[Beowulf] RAID5 rebuild, remount with write without reboot?

John Hearns hearnsj at googlemail.com
Tue Sep 5 10:43:14 PDT 2017

David, I have never been in that situation. However I have configured my
fair share of LSI controllers so I share your pain!
(I reserve my real tears for device mapper RAID).

How about  a mount -o remount   Did you try that before rebooting?

I am no expert here - in the past when I have had non-RAID systems which
have had disks go read-only the only cure is a reboot.
Someone who is more familiar wiht how the kernel behaves when it has
decided that a device is not writeable should please correct me.
I would guess that a rescan-scsi-bus would have no effect - the disk is
still there!

On 5 September 2017 at 19:28, mathog <mathog at caltech.edu> wrote:

> Short form:
> An 8 disk (all 2Tb SATA) RAID5 on an LSI MR-USAS2 SuperMicro controller
> (lspci shows " LSI Logic / Symbios Logic MegaRAID SAS 2008 [Falcon]")
> system was long ago configured with a small partition of one disk as /boot
> and logical volumes for / (root) and /home on a single large virual drive
> on the RAID.  Due to disk problems and a self goal (see below) the array
> went into a degraded=1 state (as reported by megacli) and write locked both
> root and home.  When the failed disk was replaced and the rebuild completed
> those were both still write locked.  "mount -a" didn't help in either
> case.  A reboot brought them up normally but ideally that should not have
> been necessary.  Is there a method to remount the logical volumes writable
> that does not require a reboot?
> Long form:
> Periodic testing of the disks inside this array turned up pending sectors
> with
> this command:
>    smartctl -a  /dev/sda -d sat+megaraid,7
> A replacement disk was obtained and the usual replacement method applied:
> megacli -pdoffline -physdrv[64:7] -a0
> megacli -pdmarkmissing -physdrv[64:7] -a0
> megacli -pdprprmv -physdrv[64:7] -a0
> megacli -pdlocate -start -physdrv[64:7] -a0
> The disk with the flashing light was physically swapped.  The smartctl was
> run again and unfortunately its values were unchanged.  I had always
> assumed that the "7" in that smartctl was a physical slot, turns out that
> it is actually the "Device ID".  In my defense the smartctl man page does a
> very poor job describing this:
>   megaraid,N - [Linux only] the device consists of one or more SCSI/SAS
> disks
>   connected to  a  MegaRAID controller.   The  non-negative  integer N (in
>   the range of 0 to 127 inclusive) denotes which disk on the controller
>   is monitored.  Use syntax such as:
> In this system, unlike the others I had worked on previously, Device ID and
> slots were not 1:1.
> Anyway, about a nanosecond after this was discovered the disk at Device ID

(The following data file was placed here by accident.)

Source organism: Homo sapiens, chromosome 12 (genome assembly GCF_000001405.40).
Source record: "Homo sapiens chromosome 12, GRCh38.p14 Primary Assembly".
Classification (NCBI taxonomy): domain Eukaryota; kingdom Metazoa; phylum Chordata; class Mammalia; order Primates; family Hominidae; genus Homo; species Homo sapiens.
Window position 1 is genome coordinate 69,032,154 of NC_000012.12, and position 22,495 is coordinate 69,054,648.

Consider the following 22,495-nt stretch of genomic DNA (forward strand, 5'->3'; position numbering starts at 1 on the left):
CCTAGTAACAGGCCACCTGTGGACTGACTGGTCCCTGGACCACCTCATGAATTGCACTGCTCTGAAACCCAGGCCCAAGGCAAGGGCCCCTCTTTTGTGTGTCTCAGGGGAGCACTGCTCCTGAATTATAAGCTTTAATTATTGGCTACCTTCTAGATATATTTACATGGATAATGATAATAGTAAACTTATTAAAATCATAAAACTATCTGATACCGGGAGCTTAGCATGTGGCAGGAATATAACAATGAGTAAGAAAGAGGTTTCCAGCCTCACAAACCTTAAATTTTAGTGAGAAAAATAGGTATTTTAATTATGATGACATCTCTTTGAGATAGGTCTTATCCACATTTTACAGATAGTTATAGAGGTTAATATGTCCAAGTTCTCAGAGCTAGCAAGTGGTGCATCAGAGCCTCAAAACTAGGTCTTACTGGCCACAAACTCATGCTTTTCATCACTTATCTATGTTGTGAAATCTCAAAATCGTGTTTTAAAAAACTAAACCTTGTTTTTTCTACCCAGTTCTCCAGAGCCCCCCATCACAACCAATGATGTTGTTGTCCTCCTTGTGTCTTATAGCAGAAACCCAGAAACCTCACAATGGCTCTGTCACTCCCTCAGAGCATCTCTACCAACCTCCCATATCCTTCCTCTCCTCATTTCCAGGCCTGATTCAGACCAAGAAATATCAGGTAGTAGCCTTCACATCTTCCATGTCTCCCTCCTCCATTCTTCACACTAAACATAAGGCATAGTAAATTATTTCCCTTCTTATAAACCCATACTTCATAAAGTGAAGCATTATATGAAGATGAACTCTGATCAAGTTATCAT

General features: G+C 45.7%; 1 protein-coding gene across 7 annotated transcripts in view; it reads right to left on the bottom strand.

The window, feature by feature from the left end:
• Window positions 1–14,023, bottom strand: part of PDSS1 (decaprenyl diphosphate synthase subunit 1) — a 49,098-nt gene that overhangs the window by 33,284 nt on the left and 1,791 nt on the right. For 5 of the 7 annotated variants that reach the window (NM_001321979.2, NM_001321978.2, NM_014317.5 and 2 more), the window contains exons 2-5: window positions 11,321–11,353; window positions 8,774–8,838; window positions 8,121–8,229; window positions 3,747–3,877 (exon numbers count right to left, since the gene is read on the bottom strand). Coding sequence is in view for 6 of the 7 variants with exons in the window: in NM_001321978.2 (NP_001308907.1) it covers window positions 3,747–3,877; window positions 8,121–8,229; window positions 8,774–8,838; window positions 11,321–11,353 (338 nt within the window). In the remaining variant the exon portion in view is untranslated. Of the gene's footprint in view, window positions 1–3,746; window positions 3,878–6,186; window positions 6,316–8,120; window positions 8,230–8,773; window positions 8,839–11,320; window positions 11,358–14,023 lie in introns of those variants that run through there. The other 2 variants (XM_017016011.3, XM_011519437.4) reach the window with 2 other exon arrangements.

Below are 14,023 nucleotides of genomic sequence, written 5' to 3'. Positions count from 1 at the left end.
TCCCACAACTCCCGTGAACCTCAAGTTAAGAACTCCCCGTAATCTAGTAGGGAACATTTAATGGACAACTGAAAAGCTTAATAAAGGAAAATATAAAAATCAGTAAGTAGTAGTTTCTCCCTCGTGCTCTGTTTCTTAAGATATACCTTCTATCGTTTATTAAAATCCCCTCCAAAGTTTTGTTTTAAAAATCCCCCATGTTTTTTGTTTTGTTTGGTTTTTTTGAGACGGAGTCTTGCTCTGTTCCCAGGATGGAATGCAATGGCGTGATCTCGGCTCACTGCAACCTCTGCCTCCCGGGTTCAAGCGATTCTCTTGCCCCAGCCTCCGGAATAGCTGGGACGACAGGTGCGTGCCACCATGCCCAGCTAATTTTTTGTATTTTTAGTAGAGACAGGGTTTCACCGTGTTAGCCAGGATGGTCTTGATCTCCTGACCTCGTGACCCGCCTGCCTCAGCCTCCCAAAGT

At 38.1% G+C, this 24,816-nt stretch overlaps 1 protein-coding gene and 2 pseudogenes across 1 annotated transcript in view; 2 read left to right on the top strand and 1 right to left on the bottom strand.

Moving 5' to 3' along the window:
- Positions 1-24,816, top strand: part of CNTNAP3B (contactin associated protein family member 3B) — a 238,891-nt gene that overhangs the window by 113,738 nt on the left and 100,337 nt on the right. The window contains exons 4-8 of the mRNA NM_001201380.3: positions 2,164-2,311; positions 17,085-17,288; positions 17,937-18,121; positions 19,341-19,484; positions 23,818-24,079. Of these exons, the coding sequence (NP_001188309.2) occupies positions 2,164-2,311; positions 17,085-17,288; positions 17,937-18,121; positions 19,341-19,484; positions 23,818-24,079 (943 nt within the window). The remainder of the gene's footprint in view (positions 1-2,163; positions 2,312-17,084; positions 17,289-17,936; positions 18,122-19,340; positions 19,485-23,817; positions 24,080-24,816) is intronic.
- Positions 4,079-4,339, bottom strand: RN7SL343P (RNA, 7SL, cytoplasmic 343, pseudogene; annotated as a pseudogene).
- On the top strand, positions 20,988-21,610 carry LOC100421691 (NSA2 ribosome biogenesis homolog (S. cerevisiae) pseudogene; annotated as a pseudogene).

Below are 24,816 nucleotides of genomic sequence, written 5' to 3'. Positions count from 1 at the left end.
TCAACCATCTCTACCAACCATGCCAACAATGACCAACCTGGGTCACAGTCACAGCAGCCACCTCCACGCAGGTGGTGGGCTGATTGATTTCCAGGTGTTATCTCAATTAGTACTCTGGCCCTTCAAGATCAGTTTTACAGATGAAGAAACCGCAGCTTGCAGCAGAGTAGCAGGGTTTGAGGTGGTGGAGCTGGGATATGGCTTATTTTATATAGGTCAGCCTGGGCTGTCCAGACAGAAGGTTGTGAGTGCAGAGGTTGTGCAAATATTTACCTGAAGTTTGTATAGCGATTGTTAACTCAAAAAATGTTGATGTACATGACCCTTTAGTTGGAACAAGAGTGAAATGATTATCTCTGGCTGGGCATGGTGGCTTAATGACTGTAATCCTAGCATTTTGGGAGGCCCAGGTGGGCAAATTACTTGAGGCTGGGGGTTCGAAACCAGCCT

> 7 was marked as Failed by the controller whereas previously it had been
> "Online, Spun Up".
> Ugh. At that point the logical volumes were all set read only and the OS
> became barely usable, with commands like "more" no longer functioning.
> Megacli and sshd, thankfully, still worked.  Figuring that I had nothing to
> lose the replacement disk was removed from slot 7 and the original,
> hopefully still good disk replaced.  That put the system into this state.
> slot 4 (device ID 7) failed.
> slot 7 (device ID 5) is Offline.
> and
> megacli -PDOnline -physdrv[64:7] -a0
> put it at
> slot 4 (device ID 7) failed.
> slot 7 (device ID 5) Online, Spun Up
> The logical volumes were still read only but "more" and most other
> commands now worked again.  Megacli still showed the "degraded" value as
> 1.  I'm still not clear
> how the two "read only" states differed to cause this change.
> At that point the failed disk in slot 4 (not 7!) was replaced with the
> new disk (which had been briefly in slot 7) and it immediately began to
> rebuild.  Something on the order of 48 hours later that rebuild completed,
> and the controller set "degraded" back to 0.  However, the logical volumes
> were still readonly.  "mount -a" didn't fix it, so the system was rebooted,
> which worked.
> We have two of these back up systems.  They are supposed to have identical
> contents but do not.  Fixing that is another item on a long todo list.
> RAID 6 would have been a better choice for this much storage, but it does
> not look like this card supports it:
>   RAID0, RAID1, RAID5, RAID00, RAID10, RAID50, PRL 11, PRL 11 with
> spanning,
>   SRL 3 supported, PRL11-RLQ0 DDF layout with no span,
>   PRL11-RLQ0 DDF layout with span
> That rebuild is far too long for comfort.  Had another disk failed in
> those two days that would have been it. Neither controller has battery
> backup, and the one in question is not even on a UPS, so a power glitch
> could be fatal too. Not a happy thought while record SoCal temperatures
> persisted throughout the entire rebuild! The systems are in different
> buildings on the same campus, sharing the same power grid.  There are no
> other backups for most of this data.
> Even though the controller shows this system as no longer degraded, should
> I believe that there was no data loss?  I can run checksums on all the
> files (even though it will take forever) and compare the two systems.  But
> as I said previously, the files were not entirely 1:1, so there are
> certainly going to be some files on this system which have no match on the
> other.
> Regards,
> David Mathog
> mathog at caltech.edu
> Manager, Sequence Analysis Facility, Biology Division, Caltech
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